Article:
The more you engage with your dog and observe his behavior, the easier it will become to identify the things that bring him joy and use those to reinforce good behavior while cutting back on the calories.

Put your dog on a fitness course 

A fitness course has many benefits for your dog and for you, including helping you both to maintain a healthy weight!

What are the benefits of exercise for dogs?

A regular exercise routine not only improves your dog’s physical condition but also improves his mental stamina. Because many behavioral problems are linked to a lack of activity, a few minutes of exercise a day may be all it takes to rid your dog of nuisance behavior like chewing or persistent barking.

Fitness games also reinforce obedience training and offer a fun way to improve your ability to communicate with your dog and get the responses you’re aiming for.

How much exercise do dogs need to lose weight?

It’s OK to take it slow at the start. Just as you wouldn’t go from the couch to an hour-long gym session on the first day, you shouldn’t expect too much from your dog in the beginning. Introduce exercise to your dog’s life a little at a time, remembering that even five to 10 minutes of exercise a day can produce excellent results.

What kind of exercise is best for overweight dogs?

Dogs that are overweight and unfit put more pressure on their joints, so you need to begin with low-intensity, low-impact exercises.

Walking on flat ground is ideal if you’re able to get out and about. Swimming is also a good option if the weather’s good, but it doesn’t give you much opportunity to bond with your dog.

Indoor games are a great way to get your dog moving and have some fun together. Hide and seek is simple and requires nothing more than a few homemade treats and some cardboard boxes that you scatter around the room. Hide a treat under or in each box, and let your dog run around the room, hunting down his rewards.

Even simple movements have big rewards. For instance, a dog that shifts from a standing position to lying down without moving his paws is engaging his core, and working through the full range of motion in his shoulders and hips. That means he’s burning fat and stimulating blood flow to his joints at the same time.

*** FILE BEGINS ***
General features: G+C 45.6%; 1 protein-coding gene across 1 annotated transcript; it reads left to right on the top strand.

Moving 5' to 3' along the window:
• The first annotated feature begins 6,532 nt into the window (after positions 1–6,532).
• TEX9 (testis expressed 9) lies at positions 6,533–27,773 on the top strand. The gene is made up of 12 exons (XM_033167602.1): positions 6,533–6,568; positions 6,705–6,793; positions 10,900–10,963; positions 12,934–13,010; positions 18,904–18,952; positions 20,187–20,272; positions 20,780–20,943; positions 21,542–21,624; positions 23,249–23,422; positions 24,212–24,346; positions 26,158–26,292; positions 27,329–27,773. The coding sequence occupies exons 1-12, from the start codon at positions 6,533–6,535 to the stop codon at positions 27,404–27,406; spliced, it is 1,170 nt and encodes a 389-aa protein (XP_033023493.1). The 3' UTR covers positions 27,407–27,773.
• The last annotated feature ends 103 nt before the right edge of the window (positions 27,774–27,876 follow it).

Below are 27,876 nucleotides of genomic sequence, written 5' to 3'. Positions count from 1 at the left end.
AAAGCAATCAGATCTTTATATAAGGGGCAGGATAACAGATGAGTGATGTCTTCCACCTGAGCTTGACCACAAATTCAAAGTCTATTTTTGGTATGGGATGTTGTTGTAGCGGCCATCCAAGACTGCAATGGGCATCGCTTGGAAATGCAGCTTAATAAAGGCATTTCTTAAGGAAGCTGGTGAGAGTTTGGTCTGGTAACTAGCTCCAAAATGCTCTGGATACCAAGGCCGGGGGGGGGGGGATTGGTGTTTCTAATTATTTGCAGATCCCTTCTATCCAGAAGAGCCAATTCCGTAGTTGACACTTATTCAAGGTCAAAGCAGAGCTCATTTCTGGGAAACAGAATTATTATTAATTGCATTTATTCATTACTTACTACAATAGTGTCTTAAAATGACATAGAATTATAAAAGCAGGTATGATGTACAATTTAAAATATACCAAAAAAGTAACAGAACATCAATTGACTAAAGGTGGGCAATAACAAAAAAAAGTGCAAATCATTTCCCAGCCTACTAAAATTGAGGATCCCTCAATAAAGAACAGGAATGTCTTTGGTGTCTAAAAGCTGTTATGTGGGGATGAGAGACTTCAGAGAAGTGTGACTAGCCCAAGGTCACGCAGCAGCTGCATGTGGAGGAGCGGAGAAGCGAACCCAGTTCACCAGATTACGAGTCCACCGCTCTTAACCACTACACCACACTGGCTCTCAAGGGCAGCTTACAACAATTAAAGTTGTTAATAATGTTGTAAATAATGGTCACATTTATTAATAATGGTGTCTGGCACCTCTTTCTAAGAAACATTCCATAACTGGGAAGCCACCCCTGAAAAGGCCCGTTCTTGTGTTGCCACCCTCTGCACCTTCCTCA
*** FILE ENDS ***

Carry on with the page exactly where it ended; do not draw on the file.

To make sure you’re not asking too much of your dog, keep an eye out for signs of fatigue, and give him regular breaks and rest days.

Even if you’re only doing as little as five to 10 minutes of exercise every other day, you’ll still reap the rewards within the first week.

Your dog may not drop weight immediately, but you will see him become increasingly mentally engaged and excited about the prospect of his next training session.

In conclusion

Tackling your dog’s weight problem doesn’t have to be an insurmountable challenge, nor does it have to take up hours of time.

A well-managed, high-quality diet combined with a healthy reward system and a tailor-made fitness program will deliver noticeable results early on and give you a sustainable way to manage your dog’s weight in the long term.

Not only will your dog start to lose weight, but he’ll also have more mental stamina and better at basic obedience. Better still, you’ll also have a closer bond with each other.

A weight-loss program delivers many rewards for your dog, but you get the ultimate prize – a happier, healthier dog who’ll be around to keep you company for many years to come.